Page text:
LANCASTER — Former longtime Lancaster resident and Atlantic Union College faculty member R. Lynn Sauls published a book last year, a collection of articles originally written for the Adventist Review as well as meditations he composed called “It Seems to Me”, and followed it up with a book of poems.
“I love to write,” said the prolific author who has written other meditations and articles.
Sauls, whose first name is Richard, but he goes by his middle name, was born in 1933 on a peanut farm 30 miles from Plains, Georgia. He lived and taught in various southern locations, including Andrews University in Michigan and his alma mater, Southern Adventist University in Tennessee, before heading north to Lancaster in 1967, where he lived for 17 years with his 67-year-old wife and son and taught English at AUC before becoming head of that department and then academic dean for five years. years.
He has been a member of the College Church of Seventh-day Adventists in Lancaster for years, where his “family and many lifelong friends attend.” Sauls now lives at The Gables senior living in Fitchburg – after periods of retirement in Florida and Tennessee – to be close to his family in Lancaster.
“I’ve made many friends at The Gables and will probably be here just seven miles from my son and daughter-in-law for the rest of my life,” Sauls said.
An excerpt from his first book, Insights into a Variety of Subjects Through Life Vignettes and Spiritual Lessons, according to the description, details why people should be kind.
“We should always be nice out of self-interest, if for no other reason. That kid next door threatening Dennis the Menace might be your boss one day. That nerdy classmate might one day be one your kid’s teachers. That bratty cousin might be closer to you in a few years than any of your other 87 cousins. Beware of road rage. That driver who upset you might Be the oncologist you go to when an MRI shows you have a suspicious growth in your abdomen If we hope to win others to Jesus, we must treat them with kindness.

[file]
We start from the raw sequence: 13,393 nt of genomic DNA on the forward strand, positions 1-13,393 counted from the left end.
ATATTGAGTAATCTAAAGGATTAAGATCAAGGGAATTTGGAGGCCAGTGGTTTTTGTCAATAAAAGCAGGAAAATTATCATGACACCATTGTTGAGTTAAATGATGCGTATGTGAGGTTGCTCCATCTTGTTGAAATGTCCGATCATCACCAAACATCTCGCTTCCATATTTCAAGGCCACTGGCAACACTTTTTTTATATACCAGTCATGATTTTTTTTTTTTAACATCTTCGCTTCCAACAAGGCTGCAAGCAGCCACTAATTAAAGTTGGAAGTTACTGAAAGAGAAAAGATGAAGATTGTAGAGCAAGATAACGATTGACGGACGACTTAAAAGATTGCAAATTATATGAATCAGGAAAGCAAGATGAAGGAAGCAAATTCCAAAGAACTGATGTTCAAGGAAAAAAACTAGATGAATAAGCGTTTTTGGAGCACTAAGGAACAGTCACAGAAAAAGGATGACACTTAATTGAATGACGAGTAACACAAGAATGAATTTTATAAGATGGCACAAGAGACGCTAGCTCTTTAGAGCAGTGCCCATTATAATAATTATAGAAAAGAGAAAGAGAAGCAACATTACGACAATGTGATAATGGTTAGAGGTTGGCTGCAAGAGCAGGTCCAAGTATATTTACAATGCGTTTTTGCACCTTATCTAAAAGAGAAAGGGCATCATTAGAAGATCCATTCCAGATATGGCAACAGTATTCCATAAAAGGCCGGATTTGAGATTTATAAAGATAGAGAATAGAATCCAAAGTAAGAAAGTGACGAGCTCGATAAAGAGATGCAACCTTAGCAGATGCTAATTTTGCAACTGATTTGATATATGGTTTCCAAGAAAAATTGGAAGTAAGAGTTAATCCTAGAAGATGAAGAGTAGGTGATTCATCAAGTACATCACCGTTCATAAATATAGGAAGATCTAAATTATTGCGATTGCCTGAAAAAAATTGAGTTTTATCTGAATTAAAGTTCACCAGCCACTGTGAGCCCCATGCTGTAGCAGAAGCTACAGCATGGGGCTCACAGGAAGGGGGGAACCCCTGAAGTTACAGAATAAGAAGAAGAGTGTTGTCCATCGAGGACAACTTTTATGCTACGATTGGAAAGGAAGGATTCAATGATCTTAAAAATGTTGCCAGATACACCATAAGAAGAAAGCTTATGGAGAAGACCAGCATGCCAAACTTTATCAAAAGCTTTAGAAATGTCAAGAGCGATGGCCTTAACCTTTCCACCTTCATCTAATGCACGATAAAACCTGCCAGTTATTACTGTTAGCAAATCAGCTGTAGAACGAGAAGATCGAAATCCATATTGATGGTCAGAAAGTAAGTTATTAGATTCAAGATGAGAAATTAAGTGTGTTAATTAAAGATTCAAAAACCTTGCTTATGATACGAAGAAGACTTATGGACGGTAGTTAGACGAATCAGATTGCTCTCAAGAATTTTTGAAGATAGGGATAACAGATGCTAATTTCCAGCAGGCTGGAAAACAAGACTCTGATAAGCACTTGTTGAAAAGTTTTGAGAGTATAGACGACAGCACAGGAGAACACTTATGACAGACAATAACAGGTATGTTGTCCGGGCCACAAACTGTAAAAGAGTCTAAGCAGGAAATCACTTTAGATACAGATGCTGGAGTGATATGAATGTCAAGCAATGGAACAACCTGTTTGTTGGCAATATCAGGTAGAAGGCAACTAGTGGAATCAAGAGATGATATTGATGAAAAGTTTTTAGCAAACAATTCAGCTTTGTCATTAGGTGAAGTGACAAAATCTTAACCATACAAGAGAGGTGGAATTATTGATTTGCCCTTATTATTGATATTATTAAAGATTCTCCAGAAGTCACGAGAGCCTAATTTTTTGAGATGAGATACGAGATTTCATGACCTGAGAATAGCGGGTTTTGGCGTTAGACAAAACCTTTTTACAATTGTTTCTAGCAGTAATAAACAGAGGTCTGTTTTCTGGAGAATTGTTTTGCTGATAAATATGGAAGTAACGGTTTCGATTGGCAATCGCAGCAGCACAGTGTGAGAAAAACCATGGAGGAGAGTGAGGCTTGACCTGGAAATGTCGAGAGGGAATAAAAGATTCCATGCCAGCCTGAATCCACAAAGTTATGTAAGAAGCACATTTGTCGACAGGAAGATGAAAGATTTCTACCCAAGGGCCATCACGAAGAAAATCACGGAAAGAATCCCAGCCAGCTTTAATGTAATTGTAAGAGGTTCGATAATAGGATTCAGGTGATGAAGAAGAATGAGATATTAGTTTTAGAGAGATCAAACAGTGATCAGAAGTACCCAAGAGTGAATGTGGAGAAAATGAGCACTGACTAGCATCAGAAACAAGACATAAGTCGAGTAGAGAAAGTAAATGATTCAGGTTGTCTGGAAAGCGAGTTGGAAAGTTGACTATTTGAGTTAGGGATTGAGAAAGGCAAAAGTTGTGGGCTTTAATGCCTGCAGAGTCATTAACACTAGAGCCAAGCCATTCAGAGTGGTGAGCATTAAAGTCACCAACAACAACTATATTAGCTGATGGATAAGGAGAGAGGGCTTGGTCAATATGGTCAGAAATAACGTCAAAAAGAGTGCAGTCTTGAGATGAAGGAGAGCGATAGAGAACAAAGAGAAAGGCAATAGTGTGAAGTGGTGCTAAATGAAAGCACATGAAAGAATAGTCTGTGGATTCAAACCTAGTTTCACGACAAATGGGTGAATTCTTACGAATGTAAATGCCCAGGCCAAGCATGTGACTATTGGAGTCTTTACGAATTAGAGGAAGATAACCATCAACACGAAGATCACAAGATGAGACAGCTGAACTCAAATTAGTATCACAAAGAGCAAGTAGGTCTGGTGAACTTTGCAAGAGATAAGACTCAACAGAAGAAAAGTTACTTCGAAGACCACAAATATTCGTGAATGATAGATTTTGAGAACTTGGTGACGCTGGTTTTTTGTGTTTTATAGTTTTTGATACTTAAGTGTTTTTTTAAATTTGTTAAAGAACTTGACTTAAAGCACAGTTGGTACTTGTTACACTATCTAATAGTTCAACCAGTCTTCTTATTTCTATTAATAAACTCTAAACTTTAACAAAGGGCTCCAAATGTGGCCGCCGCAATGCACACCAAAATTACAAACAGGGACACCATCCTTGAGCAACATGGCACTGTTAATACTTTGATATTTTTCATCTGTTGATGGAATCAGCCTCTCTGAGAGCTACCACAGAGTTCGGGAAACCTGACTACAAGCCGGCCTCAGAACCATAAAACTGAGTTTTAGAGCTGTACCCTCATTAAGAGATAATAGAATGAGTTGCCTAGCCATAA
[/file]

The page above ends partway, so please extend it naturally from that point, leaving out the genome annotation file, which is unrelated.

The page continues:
His book “Poèmes saisons: de mai à Noël et de january à Easter”, as well as “Il me seems”, is available for purchase on Amazon as well as Barnes & Noble. It was written for family and friends and includes a foreword by Delmer Davis, professor emeritus of English at Andrews University, where Sauls taught a poetry course.
“The poems combine specific and striking imagery of nature and human experience with the rhythm of Christ’s life, birth, death and resurrection, emphasizing how essential these events are to our own need ongoing spiritual hope and renewal,” the description states, with Sauls adding that it includes “a number of poems I had written over the years…and poems I have recently written.”
“The book has been well received by family, alumni and current friends of the Gables,” Sauls said.